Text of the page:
Should Spanish Be an Official Language of the US?

Bilingualism, language acquisition, official languages, and services to speakers of foreign languages have been areas of interest for us in the past. As the United States' percentage of non-English speakers grows, the amount of services available in Spanish and other languages increases accordingly. There are very interesting points of debate on either side of the aisle -- should the US cater to speakers of other languages or shouldn't it? If yes, what are the limitations? We are happy we are not in the difficult positions to draft public policy about this, as there is no easy answer. Through one of our mailing lists, the Interagency Language Roundtable, which we highly recommend, we came across this interesting article which addresses the issue: should the US adopt Spanish as an official language? While this article certainly provides no definite answers, it's very interesting food for thought. Read the article here.

Prioritization Strategies: Who Goes First?

In a constant effort to improve and streamline our operations, we've recently started thinking about how to best handle work flow in terms of customer priority when things are extremely hectic. In the world of freelance translation, many time it's feast or famine, making it challenging to plan a schedule a few weeks out. So what do you do when your phone rings incessantly, the e-mails are pouring in, and you are getting more price quote requests than you have time to make? We've informally come up with the following prioritization strategy. Our goals with this strategy are:
  1. To ensure that we are able to stick to our extensive quality assurance methods, even under time pressure.
  2. To make our existing clients happy.
  3. To make our new clients happy.
  4. To keep ourselves sane and happy.
Here are the ways we are trying to accomplish this. It's an art, not a science, so there's always room for improvement.
  1. Long-term repeat customers who have worked with us for years always get first priority.
  2. Recently acquired repeat customers with an urgent project get first priority.
  3. Our surcharge for 24-hour turnaround is applied to all projects that are needed the next day. We typically accept these projects only from repeat customers.
  4. New client referrals from friends and colleagues have secondary priority.
  5. New customers with urgent projects are next.
  6. Once we have booked the following seven days, we will still provide quotes for future projects. In order to save time and effort for all parties, we respond quickly to inquiries, advising of the timeline. If the client is flexible with the time frame and still wants to work with us, we will send a formal price quote. If not, we will happily try to refer a trusted colleague.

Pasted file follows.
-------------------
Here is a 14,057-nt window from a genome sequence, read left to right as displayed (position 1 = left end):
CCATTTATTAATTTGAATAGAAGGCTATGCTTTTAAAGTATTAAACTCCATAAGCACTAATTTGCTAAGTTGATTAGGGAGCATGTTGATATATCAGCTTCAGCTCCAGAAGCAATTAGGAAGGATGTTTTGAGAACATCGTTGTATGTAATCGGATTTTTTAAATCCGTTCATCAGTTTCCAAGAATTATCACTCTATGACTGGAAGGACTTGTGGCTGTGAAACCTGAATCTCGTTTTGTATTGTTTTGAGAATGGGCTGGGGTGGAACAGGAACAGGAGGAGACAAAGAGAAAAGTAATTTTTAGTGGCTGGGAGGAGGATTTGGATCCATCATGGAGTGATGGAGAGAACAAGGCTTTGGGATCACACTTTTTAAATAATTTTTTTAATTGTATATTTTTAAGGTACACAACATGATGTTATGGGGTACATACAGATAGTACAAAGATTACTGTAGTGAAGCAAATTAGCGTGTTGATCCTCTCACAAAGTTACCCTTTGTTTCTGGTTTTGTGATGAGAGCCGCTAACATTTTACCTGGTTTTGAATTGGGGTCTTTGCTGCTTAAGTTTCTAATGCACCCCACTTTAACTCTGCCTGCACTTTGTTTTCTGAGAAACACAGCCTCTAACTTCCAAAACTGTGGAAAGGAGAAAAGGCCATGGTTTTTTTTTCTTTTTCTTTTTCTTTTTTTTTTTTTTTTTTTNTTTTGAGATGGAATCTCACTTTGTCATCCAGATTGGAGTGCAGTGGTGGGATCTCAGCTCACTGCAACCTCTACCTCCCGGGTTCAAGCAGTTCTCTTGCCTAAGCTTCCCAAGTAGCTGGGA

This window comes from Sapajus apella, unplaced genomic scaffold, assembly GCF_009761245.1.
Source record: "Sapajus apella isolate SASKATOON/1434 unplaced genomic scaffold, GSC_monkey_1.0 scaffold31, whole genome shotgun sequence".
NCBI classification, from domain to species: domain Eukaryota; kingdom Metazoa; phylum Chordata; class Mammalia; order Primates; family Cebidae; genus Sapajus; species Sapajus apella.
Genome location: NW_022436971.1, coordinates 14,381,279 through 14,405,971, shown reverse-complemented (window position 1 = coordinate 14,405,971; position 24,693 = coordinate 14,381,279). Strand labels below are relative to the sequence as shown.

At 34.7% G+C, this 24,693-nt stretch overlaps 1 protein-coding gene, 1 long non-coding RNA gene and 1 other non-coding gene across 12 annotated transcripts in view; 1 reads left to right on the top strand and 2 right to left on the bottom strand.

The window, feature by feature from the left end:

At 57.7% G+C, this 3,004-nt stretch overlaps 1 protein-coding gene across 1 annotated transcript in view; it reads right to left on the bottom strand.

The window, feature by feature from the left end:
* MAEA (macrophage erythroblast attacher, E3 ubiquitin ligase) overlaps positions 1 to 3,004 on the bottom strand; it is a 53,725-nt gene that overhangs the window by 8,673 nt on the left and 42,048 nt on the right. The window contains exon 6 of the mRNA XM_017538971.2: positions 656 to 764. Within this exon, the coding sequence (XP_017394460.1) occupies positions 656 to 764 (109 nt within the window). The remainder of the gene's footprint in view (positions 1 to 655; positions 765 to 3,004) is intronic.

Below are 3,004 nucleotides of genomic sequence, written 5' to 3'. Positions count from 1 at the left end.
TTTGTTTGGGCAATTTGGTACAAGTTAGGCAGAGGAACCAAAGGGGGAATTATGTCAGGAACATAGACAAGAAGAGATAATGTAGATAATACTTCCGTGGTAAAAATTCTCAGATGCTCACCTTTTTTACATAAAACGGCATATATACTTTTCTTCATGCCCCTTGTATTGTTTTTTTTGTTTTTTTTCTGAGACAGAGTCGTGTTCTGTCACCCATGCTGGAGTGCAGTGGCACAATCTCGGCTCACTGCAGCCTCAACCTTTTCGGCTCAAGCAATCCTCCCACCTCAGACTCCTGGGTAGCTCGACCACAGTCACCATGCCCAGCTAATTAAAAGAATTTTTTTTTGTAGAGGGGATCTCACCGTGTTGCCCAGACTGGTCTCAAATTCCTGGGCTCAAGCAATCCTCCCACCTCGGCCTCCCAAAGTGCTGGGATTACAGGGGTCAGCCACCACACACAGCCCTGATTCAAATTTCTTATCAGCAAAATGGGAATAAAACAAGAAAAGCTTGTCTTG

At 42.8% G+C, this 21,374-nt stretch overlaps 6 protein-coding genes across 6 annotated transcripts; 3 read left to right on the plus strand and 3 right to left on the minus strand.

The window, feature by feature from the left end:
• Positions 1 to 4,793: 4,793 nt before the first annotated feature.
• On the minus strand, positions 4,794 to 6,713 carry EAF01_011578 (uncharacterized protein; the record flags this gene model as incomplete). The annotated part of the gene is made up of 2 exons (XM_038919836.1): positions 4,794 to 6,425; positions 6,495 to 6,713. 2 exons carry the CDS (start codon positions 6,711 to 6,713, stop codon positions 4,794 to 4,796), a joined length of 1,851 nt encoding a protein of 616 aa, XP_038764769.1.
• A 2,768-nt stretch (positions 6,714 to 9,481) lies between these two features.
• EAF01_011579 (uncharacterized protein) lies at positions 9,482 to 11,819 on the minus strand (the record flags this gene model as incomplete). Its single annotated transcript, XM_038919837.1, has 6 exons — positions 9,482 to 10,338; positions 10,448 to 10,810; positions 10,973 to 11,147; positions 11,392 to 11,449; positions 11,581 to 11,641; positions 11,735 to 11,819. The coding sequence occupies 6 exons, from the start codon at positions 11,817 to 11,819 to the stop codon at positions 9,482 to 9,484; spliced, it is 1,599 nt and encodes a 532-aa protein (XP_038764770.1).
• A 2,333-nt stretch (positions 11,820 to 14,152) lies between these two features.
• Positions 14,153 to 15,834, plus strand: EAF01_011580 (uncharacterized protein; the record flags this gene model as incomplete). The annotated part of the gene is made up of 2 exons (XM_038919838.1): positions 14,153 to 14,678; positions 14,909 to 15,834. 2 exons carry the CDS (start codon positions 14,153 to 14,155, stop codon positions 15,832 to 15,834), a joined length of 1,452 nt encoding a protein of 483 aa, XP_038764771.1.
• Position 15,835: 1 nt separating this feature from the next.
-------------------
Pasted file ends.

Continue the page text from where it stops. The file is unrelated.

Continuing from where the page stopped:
7. There is always some room to accomodate special requests, and we work with customers to help them achieve their goals, even if it means less leisure time for a weekend or two.
  8. We do not accept deadlines that we deem to be unrealistic and that wouldn't allow for our thourough QA process. There can be a higher margin of errors for last-minute projects, and that's not in anyone's interest.
We have been thinking about new ways to approach project management, scheduling, and prioritization. We've been thinking about working on retainer for some of our repeat customers. We'd love to hear if you have any other prioritization strategies. Please leave a comment below.

Bloggers' Lunch at ATA Conference

In keeping up with a tradition introduced last year, our friend and colleague Jill Sommer from Musings of an overworked translator is organizing another bloggers' lunch during the ATA's national conference. This year it's happening during the American Translators Association's 50th annual conference in New York City. We are going to meet on Thursday, October 29, at 12:30 p.m.

To let us know you are coming, please visit Jill's blog for detailed information and let her know that you will be attending by leaving a comment. We look forward to another entertaining lunch. Last year in Orlando we got to make contact in the real world with fellow bloggers as well as friends and also speculated about the Masked Translator's secret identity. Shall we do it again?

Short Survey for Judicial Interpreters

In an ongoing effort to improve the quality of court interpreting services available on both the state and national level, the National Association of Judiciary Translators and Interpreters (NAJIT) is kindly requesting interpreters' help with filling out a 15-minute survey. This is done through the anonymous Survey Monkey software and is completely confidential.

The purpose of the survey is to obtain detailed information nationwide about the ways in which state and federal courts use certified and non-certified spoken-language interpreters, so that NAJIT may best target its future advocacy work. The data generated by this survey will be made available to all participants and will be summarized on the NAJIT web site and in its advocacy efforts. No specific information that could reveal the identity or locations of the survey participants will be published.